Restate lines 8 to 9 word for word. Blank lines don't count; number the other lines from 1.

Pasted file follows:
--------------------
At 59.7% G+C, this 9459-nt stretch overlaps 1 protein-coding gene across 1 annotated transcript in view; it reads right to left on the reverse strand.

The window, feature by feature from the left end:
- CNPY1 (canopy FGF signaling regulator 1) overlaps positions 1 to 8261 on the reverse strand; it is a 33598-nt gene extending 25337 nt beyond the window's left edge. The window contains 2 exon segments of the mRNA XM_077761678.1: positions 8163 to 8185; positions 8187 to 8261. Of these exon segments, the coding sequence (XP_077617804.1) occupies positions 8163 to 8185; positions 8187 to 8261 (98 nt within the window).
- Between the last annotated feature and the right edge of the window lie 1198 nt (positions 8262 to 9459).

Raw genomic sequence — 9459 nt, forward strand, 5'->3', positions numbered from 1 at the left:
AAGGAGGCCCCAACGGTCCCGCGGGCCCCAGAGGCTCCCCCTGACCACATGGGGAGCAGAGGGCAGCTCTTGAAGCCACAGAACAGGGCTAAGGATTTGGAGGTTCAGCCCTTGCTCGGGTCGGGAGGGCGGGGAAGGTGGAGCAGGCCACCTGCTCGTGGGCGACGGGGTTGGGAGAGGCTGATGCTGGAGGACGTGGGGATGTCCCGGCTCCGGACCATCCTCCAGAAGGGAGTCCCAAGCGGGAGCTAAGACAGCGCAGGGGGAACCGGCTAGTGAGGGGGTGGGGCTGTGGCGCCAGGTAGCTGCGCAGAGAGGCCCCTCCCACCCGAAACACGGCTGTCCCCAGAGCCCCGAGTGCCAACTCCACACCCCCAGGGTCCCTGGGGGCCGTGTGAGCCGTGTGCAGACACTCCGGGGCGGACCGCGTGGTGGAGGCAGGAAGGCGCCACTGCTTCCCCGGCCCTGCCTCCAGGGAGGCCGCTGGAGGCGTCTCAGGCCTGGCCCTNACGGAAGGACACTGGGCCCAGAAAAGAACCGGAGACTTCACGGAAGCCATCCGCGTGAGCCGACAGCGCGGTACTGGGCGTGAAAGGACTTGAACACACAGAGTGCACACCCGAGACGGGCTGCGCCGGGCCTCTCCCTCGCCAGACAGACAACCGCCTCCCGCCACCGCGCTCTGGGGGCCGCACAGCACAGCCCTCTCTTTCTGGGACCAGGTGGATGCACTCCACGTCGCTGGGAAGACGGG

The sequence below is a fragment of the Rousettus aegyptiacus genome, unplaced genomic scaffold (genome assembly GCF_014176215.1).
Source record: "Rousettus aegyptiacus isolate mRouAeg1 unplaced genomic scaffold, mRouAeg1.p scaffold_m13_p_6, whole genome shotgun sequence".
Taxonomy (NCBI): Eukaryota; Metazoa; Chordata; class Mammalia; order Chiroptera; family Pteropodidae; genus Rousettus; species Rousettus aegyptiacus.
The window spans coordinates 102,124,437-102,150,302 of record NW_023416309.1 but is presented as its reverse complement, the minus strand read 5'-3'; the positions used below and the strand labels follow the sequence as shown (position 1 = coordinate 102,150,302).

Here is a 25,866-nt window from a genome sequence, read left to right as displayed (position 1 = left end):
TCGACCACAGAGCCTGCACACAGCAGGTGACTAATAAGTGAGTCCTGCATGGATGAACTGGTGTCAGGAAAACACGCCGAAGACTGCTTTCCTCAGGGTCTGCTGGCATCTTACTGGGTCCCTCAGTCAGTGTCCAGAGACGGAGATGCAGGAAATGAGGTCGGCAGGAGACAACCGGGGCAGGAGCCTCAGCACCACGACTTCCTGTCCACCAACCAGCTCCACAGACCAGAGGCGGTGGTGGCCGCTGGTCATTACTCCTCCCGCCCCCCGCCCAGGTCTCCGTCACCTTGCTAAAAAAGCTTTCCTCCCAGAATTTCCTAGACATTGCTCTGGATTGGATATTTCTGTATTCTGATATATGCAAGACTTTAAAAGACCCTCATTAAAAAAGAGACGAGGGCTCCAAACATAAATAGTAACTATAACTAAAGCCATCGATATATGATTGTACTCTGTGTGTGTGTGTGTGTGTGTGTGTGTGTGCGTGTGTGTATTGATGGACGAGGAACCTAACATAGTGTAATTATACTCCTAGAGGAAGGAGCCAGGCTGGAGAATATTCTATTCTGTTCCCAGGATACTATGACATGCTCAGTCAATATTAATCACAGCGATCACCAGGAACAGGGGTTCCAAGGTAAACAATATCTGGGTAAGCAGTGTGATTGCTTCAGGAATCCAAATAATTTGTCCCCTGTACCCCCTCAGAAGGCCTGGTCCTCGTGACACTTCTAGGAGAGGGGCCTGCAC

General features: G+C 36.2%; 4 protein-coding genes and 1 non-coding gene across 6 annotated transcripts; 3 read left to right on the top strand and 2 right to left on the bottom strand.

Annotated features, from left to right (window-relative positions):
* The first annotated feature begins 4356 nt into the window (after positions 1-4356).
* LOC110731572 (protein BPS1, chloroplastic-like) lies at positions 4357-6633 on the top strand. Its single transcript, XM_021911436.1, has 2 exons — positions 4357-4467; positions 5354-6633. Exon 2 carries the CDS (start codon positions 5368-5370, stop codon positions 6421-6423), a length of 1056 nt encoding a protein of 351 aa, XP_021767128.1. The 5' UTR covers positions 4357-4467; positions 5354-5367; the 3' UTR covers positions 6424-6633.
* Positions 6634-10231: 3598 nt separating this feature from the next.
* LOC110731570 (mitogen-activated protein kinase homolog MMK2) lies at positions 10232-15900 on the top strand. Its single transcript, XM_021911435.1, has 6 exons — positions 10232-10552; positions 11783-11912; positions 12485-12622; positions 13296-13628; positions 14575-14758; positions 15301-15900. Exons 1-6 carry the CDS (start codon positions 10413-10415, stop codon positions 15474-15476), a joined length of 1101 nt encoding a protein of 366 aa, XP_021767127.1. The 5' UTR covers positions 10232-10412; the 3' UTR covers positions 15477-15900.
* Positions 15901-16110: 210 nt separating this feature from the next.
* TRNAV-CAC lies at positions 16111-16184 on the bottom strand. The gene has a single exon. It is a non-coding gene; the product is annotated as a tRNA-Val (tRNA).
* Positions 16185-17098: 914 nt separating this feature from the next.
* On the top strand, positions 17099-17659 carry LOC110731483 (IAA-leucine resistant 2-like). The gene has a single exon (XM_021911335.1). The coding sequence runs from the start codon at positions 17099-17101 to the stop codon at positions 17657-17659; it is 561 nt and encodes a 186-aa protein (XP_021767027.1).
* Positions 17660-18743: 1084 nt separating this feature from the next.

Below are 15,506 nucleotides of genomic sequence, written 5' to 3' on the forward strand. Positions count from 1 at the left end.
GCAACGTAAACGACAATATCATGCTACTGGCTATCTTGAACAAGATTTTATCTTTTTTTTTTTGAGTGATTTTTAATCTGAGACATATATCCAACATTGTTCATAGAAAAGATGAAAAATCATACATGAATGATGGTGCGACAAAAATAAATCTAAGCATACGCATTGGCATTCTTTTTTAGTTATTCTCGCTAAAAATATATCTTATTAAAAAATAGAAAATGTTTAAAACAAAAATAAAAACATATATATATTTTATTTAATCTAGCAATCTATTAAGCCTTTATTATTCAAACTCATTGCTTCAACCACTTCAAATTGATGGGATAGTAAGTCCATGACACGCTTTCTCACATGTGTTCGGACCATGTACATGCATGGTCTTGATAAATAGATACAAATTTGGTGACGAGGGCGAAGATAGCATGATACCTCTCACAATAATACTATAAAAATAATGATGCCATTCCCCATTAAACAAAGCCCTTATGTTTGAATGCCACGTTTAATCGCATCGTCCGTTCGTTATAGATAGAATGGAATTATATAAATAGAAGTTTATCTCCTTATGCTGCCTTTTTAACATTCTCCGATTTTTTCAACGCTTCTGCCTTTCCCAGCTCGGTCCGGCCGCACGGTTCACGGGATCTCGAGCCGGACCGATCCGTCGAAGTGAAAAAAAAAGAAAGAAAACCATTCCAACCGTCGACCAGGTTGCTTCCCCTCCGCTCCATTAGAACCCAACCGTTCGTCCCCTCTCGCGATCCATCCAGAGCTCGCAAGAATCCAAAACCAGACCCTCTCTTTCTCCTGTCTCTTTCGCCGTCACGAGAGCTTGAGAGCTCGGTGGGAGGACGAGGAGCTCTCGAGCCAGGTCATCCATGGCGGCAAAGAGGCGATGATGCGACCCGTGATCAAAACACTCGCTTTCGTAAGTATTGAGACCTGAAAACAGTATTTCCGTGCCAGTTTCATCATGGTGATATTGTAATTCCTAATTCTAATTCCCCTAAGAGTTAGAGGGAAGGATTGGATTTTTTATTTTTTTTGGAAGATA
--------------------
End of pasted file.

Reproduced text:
Source record: "Rousettus aegyptiacus isolate mRouAeg1 unplaced genomic scaffold, mRouAeg1.p scaffold_m13_p_6, whole genome shotgun sequence".
Taxonomy (NCBI): Eukaryota; Metazoa; Chordata; class Mammalia; order Chiroptera; family Pteropodidae; genus Rousettus; species Rousettus aegyptiacus.